And the weird thing is that we do know. Even though it seems we cannot find stability, we somehow find it. Because we do remember. Because we Are. Something we do not fully grasp now. And yet, we feel it. The world is not what it seems to be. The world can stop moving. The world can stop changing. The world can come to a halt.

As long as we decide it.

As long as we stop trying.

As long as we accept it is already stable…

See the stars moving.

They are not.

Yes, now I remember!

Speaking English. Speaking Spanish. Speaking… whatever. [Ghosts in the machine, or in the brain instead…]

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The family of a 16-year-old Georgia boy is describing how he woke from a coma speaking Spanish instead of English. Reuben Nsemoh was playing goalie for a Gwinnett County team late last month when another player accidentally kicked him in the head while he was diving for the ball, local ABC affiliate WSB-TV reported.

The high school sophomore, who has now suffered three soccer-related concussions, fell into a coma for several days. When he woke up, he could only speak in Spanish instead of English.

Reuben, whose English has since returned, said he knew a little Spanish because his friends and a brother speak the language. But he’d never felt comfortable holding a conversation in Spanish before his injury, he said. “I wasn’t perfect, but my brother is a really fluent Spanish speaker, so he kind of inspired me with that too,” he told WSB. His Spanish gradually slipped away after he woke up, Reuben said. (1)

The brain knows things the mind is not aware of.

All input is somewhere somehow recorded.

And readily available for anyone who can access them.

Now imagine something bigger than the Spanish language you heard once. Imagine that your brain/ mind has interfered with the whole cosmos. Imagine that your brain/ mind interferes with the whole cosmos constantly from ever since you were born. Imagine you being in a universe and constantly learning without ever knowing you learn.

Now imagine you are dumb.

Imagine you know nothing.

How absurd that sounds?

Remembering rules. Math. Blind cosmos… [Against mathematical operations?!]

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Children differ substantially in their mathematical abilities. In fact, some children cannot routinely add or subtract, even after extensive schooling. This new paper proposes that math disability arises from abnormalities in brain areas supporting procedural memory. Procedural memory is a learning and memory system that is crucial for the automation of non-conscious skills, such as driving or grammar. (1)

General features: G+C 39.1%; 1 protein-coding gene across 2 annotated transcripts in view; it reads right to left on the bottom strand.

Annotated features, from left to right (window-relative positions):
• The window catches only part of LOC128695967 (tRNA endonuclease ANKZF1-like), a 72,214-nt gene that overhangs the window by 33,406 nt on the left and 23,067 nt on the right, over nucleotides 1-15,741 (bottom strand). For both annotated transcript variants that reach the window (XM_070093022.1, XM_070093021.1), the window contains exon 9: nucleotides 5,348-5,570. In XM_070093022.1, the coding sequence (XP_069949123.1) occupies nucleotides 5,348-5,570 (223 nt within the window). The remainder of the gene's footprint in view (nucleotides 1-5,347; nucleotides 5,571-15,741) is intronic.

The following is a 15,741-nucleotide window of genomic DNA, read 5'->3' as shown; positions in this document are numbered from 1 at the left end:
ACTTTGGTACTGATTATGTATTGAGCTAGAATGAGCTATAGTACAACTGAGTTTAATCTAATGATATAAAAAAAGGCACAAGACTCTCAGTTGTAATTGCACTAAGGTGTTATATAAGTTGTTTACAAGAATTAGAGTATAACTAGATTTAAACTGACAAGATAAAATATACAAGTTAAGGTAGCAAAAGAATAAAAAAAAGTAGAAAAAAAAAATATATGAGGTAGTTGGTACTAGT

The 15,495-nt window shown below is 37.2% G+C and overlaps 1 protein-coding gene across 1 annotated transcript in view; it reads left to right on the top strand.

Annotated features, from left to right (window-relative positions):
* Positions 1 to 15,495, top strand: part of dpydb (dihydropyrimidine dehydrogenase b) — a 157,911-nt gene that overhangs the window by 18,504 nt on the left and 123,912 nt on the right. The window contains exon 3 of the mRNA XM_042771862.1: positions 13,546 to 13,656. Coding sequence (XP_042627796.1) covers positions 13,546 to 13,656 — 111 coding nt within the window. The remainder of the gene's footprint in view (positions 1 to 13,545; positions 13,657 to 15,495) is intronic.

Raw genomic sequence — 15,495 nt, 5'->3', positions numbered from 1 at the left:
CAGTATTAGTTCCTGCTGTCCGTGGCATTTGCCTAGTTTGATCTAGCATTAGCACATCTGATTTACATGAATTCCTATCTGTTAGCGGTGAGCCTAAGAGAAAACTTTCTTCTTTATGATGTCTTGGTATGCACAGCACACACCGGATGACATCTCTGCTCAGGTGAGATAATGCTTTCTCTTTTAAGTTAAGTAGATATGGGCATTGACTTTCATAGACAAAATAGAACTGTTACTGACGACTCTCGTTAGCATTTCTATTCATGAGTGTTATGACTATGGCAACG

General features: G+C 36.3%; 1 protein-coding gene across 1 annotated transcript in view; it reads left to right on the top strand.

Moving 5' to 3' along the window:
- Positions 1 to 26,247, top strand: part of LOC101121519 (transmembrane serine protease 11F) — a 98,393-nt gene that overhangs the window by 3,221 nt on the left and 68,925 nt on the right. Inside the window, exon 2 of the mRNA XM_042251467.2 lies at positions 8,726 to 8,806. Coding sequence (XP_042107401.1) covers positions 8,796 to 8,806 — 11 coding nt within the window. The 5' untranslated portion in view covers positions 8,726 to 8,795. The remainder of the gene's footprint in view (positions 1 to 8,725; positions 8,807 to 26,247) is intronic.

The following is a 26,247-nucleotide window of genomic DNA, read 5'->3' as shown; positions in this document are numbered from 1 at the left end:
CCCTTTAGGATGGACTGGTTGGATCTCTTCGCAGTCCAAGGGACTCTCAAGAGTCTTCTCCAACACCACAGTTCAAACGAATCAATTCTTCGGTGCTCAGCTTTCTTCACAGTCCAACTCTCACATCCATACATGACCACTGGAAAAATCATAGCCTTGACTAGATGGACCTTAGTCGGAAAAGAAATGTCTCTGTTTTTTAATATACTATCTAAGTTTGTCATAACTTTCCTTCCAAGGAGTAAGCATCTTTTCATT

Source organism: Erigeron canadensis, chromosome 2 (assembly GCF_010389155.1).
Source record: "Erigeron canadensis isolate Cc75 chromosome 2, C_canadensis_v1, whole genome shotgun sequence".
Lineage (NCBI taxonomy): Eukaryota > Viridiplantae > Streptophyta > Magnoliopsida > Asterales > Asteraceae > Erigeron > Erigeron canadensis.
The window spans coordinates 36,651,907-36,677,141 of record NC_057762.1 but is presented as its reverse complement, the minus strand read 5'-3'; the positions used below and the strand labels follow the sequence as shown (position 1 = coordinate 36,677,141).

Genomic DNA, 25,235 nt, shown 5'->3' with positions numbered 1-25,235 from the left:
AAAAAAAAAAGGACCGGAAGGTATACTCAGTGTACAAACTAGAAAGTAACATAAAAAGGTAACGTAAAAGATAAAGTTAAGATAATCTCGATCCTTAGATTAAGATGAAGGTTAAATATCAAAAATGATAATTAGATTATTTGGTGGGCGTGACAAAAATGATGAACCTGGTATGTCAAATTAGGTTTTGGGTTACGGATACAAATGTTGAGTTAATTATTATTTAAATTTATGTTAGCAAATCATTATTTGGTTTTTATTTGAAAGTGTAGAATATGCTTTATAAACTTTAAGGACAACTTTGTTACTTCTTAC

We learn rules.

We then learn math based on rules which we memorize.

Failure to do so makes us “bad” at math. And yet why should that be a problem? Why should we “learn rules” and memorize them? Why should we interpret or measure the cosmos based on these rules?

In a world where everything is One and non-dividable we try to learn the rules of division. In a world made out of oblivion, we try to base our civilization on remembering…

How can 1+1 even have meaning,

when One is clearly defined?

New neurons. Old neurons…

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Buried deep underneath the folds of the cerebral cortex, neural stem cells in the hippocampus continue to generate new neurons, inciting a struggle between new and old as the new attempts to gain a foothold in memory-forming center of the brain. [tip: we do not know where and how memory is stored but anyway] Researchers have found they can bias competition in favor of newly generated neurons. Results may have implications for PTSD, MCI, and age-related memory loss. (1)

The new always fights with the old. The old always fights with the new. But they are essentially the same. Why not have an old neuron “store” (how? We do not know yet) a “new” memory? Why not use a new neuron hold an “old” existing memory? Who/ what “decides” which memory to store? And why on Earth do we always view the ‘new’ as better than the ‘old’?

The new always fights with the old.

The old always fights with the new.

Fighting a fight that is not their own…